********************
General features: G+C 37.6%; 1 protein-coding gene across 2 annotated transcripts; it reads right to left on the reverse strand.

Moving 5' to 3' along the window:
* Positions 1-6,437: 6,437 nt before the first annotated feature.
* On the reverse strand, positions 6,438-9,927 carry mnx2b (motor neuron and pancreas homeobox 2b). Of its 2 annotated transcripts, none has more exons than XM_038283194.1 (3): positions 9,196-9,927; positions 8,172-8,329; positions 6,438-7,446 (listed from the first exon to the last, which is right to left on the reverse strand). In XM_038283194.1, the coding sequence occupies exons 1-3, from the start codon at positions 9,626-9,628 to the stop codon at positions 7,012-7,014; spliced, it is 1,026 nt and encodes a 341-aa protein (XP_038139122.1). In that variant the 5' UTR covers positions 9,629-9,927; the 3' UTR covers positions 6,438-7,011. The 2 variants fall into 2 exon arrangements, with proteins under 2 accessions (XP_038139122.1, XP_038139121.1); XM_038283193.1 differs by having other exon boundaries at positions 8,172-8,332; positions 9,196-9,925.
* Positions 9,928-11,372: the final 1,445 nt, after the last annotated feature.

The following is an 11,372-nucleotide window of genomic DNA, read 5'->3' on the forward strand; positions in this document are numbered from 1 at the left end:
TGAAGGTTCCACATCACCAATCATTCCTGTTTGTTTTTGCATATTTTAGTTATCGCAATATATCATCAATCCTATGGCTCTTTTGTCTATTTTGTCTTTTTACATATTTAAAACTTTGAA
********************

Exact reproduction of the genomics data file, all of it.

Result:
General features: G+C 37.6%; 1 protein-coding gene across 2 annotated transcripts; it reads right to left on the reverse strand.

Moving 5' to 3' along the window:
* Positions 1-6,437: 6,437 nt before the first annotated feature.
* On the reverse strand, positions 6,438-9,927 carry mnx2b (motor neuron and pancreas homeobox 2b). Of its 2 annotated transcripts, none has more exons than XM_038283194.1 (3): positions 9,196-9,927; positions 8,172-8,329; positions 6,438-7,446 (listed from the first exon to the last, which is right to left on the reverse strand). In XM_038283194.1, the coding sequence occupies exons 1-3, from the start codon at positions 9,626-9,628 to the stop codon at positions 7,012-7,014; spliced, it is 1,026 nt and encodes a 341-aa protein (XP_038139122.1). In that variant the 5' UTR covers positions 9,629-9,927; the 3' UTR covers positions 6,438-7,011. The 2 variants fall into 2 exon arrangements, with proteins under 2 accessions (XP_038139122.1, XP_038139121.1); XM_038283193.1 differs by having other exon boundaries at positions 8,172-8,332; positions 9,196-9,925.
* Positions 9,928-11,372: the final 1,445 nt, after the last annotated feature.

The following is an 11,372-nucleotide window of genomic DNA, read 5'->3' on the forward strand; positions in this document are numbered from 1 at the left end:
TGAAGGTTCCACATCACCAATCATTCCTGTTTGTTTTTGCATATTTTAGTTATCGCAATATATCATCAATCCTATGGCTCTTTTGTCTATTTTGTCTTTTTACATATTTAAAACTTTGAA